New headquarters for River Rat Race

  • A ribbon-cutting was held for the new headquarters for the annual River Rat Race, locate at Else Wear, 1485 Main St., Athol.From left are: Lion Club members Kathy Chiasson and David Flint, Else Wear owner Debbie Allain-Thomas, Athol Savings Bank Financial Services Center Officer Lori Phillips, ASB Branch Operations Supervisor Ashton Cravatta, Starr Cummings of Girardi Distributors, and Lions Club member Joannie Rich. In back are Paddles the River Rat, and ASB teller Joshua Jansson. ATHOL DAILY NEWS/GREG VINE

For Athol Daily News
Published: 2/10/2020 10:07:10 PM

ATHOL – A ribbon was cut Friday afternoon, celebrating the opening of the new headquarters for the annual River Rat Race.

This year, Else Wear, at 1485 Main St., will serve as the spot where participants can register for the April 11 race, as well as view the trophies that will be handed out to this year’s winners. Registration deadline is April 9. The event is organized by the Athol Lions Club, in conjunction with the Orange Lions Club, and its main sponsors are Athol Savings Bank and Girardi Distributors.

In addition to registering at Else Wear, competitors may also register online at riverratrace.com. Cost is $42 per canoe.

Event organizer and Athol Lions Club past president David Flint said this year marks the 57th running of the race, which attracts canoeists from throughout New England and the country.

“The first one,” said Flint, “was March 21, 1964. There were 12 canoes. That year Art Forand and Sonny Soucie won the race in an old canvas canoe, which is now in the Orange Historical Society. Every year we give out an award in their honor, called the Art Foran/Sunny Soucie award, and it goes to the team that passes the most canoes. Next to winning, that’s the most prestigious award there is.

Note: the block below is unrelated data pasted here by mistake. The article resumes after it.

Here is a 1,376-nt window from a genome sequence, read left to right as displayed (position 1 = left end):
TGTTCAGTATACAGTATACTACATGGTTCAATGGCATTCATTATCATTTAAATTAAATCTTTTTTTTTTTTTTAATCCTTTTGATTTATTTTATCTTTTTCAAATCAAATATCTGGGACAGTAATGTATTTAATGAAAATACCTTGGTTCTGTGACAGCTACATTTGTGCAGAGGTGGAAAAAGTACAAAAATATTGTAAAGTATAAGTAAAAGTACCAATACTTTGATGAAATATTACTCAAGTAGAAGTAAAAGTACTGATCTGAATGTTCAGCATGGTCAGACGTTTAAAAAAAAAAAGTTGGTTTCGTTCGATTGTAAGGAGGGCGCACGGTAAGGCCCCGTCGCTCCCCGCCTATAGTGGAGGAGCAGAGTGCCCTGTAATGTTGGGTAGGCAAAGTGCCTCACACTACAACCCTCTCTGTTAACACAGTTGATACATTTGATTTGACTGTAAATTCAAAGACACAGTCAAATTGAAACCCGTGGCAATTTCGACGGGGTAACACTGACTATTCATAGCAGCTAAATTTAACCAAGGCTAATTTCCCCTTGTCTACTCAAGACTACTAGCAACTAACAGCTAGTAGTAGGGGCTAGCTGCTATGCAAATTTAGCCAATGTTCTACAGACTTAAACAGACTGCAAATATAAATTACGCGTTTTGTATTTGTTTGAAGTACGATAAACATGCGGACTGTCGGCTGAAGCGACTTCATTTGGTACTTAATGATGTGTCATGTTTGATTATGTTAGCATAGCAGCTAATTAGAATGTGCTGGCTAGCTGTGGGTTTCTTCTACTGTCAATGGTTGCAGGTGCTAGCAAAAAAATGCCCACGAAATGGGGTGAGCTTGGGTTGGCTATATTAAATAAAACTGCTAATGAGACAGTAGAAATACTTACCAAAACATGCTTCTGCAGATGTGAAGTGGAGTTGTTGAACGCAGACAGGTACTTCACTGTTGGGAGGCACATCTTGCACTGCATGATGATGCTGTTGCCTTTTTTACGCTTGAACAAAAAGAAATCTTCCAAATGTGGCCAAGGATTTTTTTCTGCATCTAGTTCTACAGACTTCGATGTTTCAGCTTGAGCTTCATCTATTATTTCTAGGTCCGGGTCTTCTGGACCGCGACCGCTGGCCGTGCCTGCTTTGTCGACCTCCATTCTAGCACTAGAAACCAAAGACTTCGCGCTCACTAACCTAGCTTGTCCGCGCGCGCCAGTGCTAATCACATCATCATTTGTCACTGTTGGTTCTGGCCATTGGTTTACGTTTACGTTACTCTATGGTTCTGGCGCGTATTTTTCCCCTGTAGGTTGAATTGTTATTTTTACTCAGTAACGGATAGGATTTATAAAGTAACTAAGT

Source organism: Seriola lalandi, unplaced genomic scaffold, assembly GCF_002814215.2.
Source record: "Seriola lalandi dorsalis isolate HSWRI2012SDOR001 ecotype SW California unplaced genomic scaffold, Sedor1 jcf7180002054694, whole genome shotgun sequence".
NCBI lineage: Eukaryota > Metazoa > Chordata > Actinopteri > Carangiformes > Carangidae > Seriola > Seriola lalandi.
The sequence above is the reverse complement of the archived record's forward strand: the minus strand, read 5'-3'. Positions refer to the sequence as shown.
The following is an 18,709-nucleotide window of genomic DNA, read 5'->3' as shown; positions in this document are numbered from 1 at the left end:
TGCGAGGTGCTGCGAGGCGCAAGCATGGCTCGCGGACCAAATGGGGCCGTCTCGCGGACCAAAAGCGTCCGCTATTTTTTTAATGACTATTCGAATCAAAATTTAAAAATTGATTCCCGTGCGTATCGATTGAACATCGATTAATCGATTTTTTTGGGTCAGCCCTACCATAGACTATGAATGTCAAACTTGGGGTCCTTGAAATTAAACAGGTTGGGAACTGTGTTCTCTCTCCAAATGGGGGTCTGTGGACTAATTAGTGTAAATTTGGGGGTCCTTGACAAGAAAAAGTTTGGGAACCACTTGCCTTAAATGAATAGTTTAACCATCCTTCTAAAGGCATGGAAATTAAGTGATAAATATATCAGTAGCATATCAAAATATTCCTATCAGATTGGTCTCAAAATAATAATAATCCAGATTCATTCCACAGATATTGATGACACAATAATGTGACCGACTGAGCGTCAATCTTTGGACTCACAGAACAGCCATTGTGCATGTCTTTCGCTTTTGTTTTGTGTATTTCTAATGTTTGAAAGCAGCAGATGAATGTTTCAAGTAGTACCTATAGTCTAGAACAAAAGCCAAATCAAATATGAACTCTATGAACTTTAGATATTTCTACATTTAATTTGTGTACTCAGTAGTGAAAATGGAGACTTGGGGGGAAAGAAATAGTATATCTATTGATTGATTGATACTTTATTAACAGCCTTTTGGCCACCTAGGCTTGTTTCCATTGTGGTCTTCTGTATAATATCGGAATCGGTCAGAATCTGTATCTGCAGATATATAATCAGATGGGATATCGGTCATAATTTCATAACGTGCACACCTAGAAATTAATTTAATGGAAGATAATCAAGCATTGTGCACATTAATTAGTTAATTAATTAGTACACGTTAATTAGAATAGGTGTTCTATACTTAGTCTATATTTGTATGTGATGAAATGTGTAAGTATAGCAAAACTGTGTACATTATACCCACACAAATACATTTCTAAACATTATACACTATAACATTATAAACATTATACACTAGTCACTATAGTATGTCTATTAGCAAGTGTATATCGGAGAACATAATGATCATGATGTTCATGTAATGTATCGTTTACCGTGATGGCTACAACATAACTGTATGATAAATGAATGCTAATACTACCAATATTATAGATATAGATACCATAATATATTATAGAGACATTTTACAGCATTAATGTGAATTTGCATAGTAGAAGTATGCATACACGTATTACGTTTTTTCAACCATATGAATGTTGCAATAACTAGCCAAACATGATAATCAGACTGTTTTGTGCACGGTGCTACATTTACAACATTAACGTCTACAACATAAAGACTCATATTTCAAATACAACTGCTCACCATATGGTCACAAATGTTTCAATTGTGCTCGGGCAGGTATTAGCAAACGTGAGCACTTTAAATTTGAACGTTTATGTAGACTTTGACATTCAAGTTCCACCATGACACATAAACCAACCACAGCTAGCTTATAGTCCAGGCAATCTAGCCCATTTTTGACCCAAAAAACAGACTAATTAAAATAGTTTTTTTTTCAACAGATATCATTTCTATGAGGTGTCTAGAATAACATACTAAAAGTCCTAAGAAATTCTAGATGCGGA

“The second annual race, in 1965, Art Foran and Sonny Soucie had just gone under the railroad trestle on South Athol Road. It was extremely windy that day. Art turned his head and lost his false teeth in the river. After the race over, most of the guys went up there and tried to find Art’s teeth.”

Flint said 2020 marks 29 years since the competition was taken over from the River Rat Committee by the Lions Club. He said the committee formed by the Lions to oversee the annual event meets about once a month.

Flint said the number of participants has dropped in recent years, even though organizer expect well over 200 teams this year.

“There are a couple of reasons for that,” he said. “A lot of the younger people — you see it with everything — all they want to do is sit home and play with their damn computer. But the other thing is; there’s a group from upstate New York that are professional canoers. And they come in every year and the question always is ‘who’s going to come in second?’ We already know who’s going to win the race. No matter where they start, they’re going to win the race.

“This year, we’ve changed things around. It used to be you got a thousand dollars to win the race, five hundred for second, and all the way back to the 40th position. Now, what we’re going to do is just pay back 30 positions. And we’re also going to give prizes to the first three recreational canoes, so it’s not just the pros who will be taking home first-place money. People from the nine-town Quabbin region will win that prize money. Now the locals have something to shoot for.”

The race stretches 5.2 miles from the Alan E. Rich Environmental Park in Athol to Riverfront Park in Orange and gets under way at 1 p.m. Other events the day of the race include the Rat Race Pancake Breakfast at Athol Congregational Church, which raises funds for the Relay for Life. The Big Cheese 5K Road Race, which raises funds for the Athol-Orange Food-a-Thon and Franklin County Meals on Wheels steps off from School Street at 9:30 a.m. According to Flint, the Boy Scouts will hold a spaghetti supper at the Congregational Church the evening before the race.


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